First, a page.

Architecture admirers take note: There are now three more reasons to visit Auckland Museum's revitalised South Atrium entry precinct, with the space taking out three categories at the New Zealand Architecture Awards.

The Museum's revitalised South Atrium entry precinct Te Ao Mārama was recognised by the New Zealand Institute of Architects at their annual New Zealand Architecture Awards on Thursday 2 December. The space won in three categories: Public Architecture, Heritage and Hospitality.

The revitalised space is one of the most significant changes to the Museum in more than a decade. Opening last December, its completion, which saw the Museum's Southern entrance close for approximately 18 months, wrapped up the final phase of a series of major transformations to the Museum's visitor experience. What was once a very municipal back entrance to the Museum, is now a generous entry precinct where all visitors are welcomed with manaakitanga.

This national achievement recognises Auckland Museum and its architects, Jasmax with FJMT, designTRIBE, and Salmond Reed Architects. In addition, Jack McKinney Architects have been recognised for a Hospitality award for the fit-out of the Tuitui Bistro & Café.

Te Ao Mārama South Atrium impressed the Awards' judges, who described it as an exemplary project that threads a series of bold new architectural elements and integrated artworks through the accumulated layers of the existing Museum, transforming it into a cohesive entity fit for its multicultural future.

“New spaces and linkages have been elegantly designed to connect rooms and navigate between existing layers of heritage fabric, choreographing visitor flow through the building, as well as telling its story,” said the judges.

“Through diverse and responsive stakeholder engagement, and respectful intervention with heritage, this collaborative team has created critical new connections and facilitated improved accessibility on multiple levels with a broadened cultural relevance to Tāmaki Paenga Hira Auckland War Memorial Museum.”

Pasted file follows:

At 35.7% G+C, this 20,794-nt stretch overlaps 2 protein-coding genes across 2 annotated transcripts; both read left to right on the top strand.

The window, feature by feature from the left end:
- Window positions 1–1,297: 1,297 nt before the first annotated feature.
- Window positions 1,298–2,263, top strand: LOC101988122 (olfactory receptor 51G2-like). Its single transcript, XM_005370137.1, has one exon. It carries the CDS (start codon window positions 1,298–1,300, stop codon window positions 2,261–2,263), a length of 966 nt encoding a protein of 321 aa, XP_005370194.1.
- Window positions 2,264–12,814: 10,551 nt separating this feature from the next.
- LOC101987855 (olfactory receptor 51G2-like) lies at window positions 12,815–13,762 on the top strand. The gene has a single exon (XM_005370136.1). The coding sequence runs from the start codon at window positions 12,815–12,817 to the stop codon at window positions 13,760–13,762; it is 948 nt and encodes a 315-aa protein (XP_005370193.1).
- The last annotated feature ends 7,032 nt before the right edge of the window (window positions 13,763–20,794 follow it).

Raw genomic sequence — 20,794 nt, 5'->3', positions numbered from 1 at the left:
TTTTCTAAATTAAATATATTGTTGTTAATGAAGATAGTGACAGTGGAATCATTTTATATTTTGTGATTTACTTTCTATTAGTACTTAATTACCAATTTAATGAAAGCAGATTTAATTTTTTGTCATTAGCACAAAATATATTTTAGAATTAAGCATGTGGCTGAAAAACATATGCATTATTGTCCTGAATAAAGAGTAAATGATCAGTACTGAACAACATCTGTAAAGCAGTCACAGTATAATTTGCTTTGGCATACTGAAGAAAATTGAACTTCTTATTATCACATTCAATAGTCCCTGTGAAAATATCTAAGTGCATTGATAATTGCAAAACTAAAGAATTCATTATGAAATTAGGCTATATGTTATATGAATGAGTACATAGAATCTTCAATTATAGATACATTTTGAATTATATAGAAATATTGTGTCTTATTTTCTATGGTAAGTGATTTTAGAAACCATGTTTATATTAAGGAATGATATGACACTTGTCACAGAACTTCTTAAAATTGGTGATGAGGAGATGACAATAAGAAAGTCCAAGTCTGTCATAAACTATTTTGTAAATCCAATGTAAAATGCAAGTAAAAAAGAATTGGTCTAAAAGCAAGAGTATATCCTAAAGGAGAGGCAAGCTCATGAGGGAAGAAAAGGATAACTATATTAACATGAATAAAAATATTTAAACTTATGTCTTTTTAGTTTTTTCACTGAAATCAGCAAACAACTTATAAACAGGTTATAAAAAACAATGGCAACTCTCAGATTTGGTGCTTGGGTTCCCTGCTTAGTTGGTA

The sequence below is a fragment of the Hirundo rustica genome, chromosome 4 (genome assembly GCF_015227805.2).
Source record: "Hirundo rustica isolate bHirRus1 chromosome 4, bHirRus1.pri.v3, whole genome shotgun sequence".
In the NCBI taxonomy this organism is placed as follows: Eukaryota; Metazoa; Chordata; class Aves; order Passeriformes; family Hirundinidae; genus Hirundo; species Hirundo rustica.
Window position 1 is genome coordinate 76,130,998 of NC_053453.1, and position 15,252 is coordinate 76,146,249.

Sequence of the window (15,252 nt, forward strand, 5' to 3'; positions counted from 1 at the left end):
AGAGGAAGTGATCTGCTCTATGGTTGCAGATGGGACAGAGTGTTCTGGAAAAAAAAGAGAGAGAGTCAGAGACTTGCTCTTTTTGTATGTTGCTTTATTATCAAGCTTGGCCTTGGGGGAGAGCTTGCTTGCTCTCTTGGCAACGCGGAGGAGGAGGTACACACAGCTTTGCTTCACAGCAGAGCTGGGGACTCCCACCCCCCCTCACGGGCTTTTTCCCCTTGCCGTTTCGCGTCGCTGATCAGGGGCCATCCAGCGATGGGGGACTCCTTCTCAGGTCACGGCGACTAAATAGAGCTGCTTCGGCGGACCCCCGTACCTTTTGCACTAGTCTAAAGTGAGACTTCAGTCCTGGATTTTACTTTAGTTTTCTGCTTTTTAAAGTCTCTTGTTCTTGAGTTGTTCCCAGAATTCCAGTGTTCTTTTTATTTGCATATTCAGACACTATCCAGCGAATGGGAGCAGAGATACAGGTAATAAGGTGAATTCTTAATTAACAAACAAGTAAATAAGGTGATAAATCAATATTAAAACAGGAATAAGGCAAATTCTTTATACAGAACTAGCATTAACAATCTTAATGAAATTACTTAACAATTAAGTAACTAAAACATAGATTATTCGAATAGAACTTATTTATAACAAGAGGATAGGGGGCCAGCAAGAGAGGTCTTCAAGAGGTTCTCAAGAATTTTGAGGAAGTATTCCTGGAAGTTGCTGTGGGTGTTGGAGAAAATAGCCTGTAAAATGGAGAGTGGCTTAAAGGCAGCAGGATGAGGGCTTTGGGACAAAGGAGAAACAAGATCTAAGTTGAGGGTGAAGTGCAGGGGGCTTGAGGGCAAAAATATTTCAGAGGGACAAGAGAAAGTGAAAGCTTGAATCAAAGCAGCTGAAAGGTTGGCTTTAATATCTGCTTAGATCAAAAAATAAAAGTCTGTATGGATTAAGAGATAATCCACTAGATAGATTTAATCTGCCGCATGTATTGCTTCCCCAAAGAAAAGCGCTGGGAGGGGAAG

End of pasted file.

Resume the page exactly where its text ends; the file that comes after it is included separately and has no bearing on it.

Te Ao Mārama South Atrium is respectful of the building’s heritage, while integrating bicultural concepts that deepen engagement with the Museum’s collections and stories. Its unique suspended Tanoa architecture celebrates our place in the culture and cultures of 21st-century Tāmaki and Aotearoa.

Project Architect, Marianne Riley who worked on the space as part of the architectural joint venture of Jasmax with FJMT and designTRIBE, says it was an honour to support the Museum's vision to fulfil the building’s potential as a welcoming, relevant, and accessible space for all manuhiri / visitors.

"Te Ao Mārama is the result of weaving together knowledge of cultural stakeholders, museum expertise and collaborative design thinking, providing space for bicultural innovations and for mana whenua to belong. The resulting spaces create an elevated cultural experience for all manuhiri to arrive and connect to the Museum, its place and people.”

The Museum’s new bistro and cafe, Tuitui, situated within Te Ao Mārama, designed by Jack McKinney Architects won the Hospitality category. It was acclaimed by the judging panel for “details that are both sweet and robust, and a back-of-house space creatively shoe-horned around a heritage structure, the front-of-house area has been maximised in a manner that is contemporary, chic and intriguing.”

Click here to learn more about Te Ao Mārama and plan your visit here.